"The boy splashed and played in the shallows enjoying the water as much as the creatures in their dance among the lily pads."
"Dee was bone-tired having worked a full day at the diner."
By the way, this is a GREAT site. I'm glad I found it. Thanks very much for your help.
SOURCE OF QUESTION & DATE OF RESPONSE Seattle, Washington Thu, May 24, 2001 GRAMMAR'S RESPONSE I certainly have to agree that those sentence have problems, and they also have something in common a tendency to carry a bit too much weight. A comma will help after "bone-tired" and "shallows," as you have suggested, but no punctuation will help that first sentence. We can't have the "shallows" enjoying anything, and "having worked a full day at the diner" needs to be set off as a parenthetical element; frankly, the idea would be better off in its own clause. And that is especially true of the first sentence, in which it appears that the boat, not the boy, has been pulled into the water by the gator. (Incidentally, if a gator had just dragged me into the water, I don't think getting soaked would strike me as a matter of particular interest.) Your friend has a habit of trying to pack too many modifying phrases into a sentence, and sometimes it's not instantly clear what can be modifying what. It's not that the sentences are too long, necessarily, just that the structure is feeble. Sometimes a more cautious use of commas will be enough to get you back in the boat with Grandpa; sometimes it won't.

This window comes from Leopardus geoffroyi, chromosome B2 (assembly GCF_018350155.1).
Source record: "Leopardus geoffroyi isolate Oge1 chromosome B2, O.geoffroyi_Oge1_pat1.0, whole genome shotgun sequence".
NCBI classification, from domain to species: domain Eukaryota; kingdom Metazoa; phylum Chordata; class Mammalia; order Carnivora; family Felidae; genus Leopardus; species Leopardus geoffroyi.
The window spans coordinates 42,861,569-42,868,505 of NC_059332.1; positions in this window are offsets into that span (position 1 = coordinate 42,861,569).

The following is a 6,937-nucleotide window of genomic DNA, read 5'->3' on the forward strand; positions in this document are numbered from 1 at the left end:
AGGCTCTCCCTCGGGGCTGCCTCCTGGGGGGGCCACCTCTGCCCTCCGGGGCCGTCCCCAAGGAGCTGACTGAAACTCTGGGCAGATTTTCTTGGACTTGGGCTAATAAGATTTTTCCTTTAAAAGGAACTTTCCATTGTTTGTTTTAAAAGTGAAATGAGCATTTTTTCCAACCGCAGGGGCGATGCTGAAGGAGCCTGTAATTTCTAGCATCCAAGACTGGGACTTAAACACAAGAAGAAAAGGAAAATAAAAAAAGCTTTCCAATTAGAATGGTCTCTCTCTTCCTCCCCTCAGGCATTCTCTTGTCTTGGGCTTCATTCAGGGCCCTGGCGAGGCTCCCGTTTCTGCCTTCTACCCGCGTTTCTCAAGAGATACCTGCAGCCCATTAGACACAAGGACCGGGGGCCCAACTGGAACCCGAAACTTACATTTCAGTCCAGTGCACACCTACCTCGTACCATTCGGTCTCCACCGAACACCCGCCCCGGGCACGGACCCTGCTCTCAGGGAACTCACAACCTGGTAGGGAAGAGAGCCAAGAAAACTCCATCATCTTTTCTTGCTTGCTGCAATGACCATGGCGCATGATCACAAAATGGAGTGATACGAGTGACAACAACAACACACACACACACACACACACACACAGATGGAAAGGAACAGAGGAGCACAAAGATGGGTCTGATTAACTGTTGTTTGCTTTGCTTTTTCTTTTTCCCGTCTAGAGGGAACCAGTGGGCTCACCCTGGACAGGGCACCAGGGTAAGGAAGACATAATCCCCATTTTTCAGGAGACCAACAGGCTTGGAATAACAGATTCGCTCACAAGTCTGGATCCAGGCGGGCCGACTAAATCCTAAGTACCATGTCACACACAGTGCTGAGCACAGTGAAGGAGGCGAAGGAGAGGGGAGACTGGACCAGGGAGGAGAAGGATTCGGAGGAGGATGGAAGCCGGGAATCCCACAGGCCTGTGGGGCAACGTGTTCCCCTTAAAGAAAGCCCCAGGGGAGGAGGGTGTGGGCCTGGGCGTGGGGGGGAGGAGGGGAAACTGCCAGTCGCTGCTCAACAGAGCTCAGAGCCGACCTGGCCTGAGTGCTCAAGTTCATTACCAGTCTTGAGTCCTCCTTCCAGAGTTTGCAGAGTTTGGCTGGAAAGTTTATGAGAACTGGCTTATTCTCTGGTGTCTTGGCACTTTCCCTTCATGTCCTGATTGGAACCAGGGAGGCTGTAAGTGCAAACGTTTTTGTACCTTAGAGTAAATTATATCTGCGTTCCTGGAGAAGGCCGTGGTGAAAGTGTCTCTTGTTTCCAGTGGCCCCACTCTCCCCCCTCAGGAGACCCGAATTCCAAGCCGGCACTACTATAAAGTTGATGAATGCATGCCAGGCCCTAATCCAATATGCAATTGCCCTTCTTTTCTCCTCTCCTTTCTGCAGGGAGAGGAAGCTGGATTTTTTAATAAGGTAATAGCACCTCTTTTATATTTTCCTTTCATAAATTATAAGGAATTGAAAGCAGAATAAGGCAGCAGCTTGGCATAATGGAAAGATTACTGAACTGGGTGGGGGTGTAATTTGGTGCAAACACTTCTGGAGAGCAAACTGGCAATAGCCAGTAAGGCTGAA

Previous Grammar Log
Next Grammar Log
Index of Grammar Logs
Guide to Grammar and Writing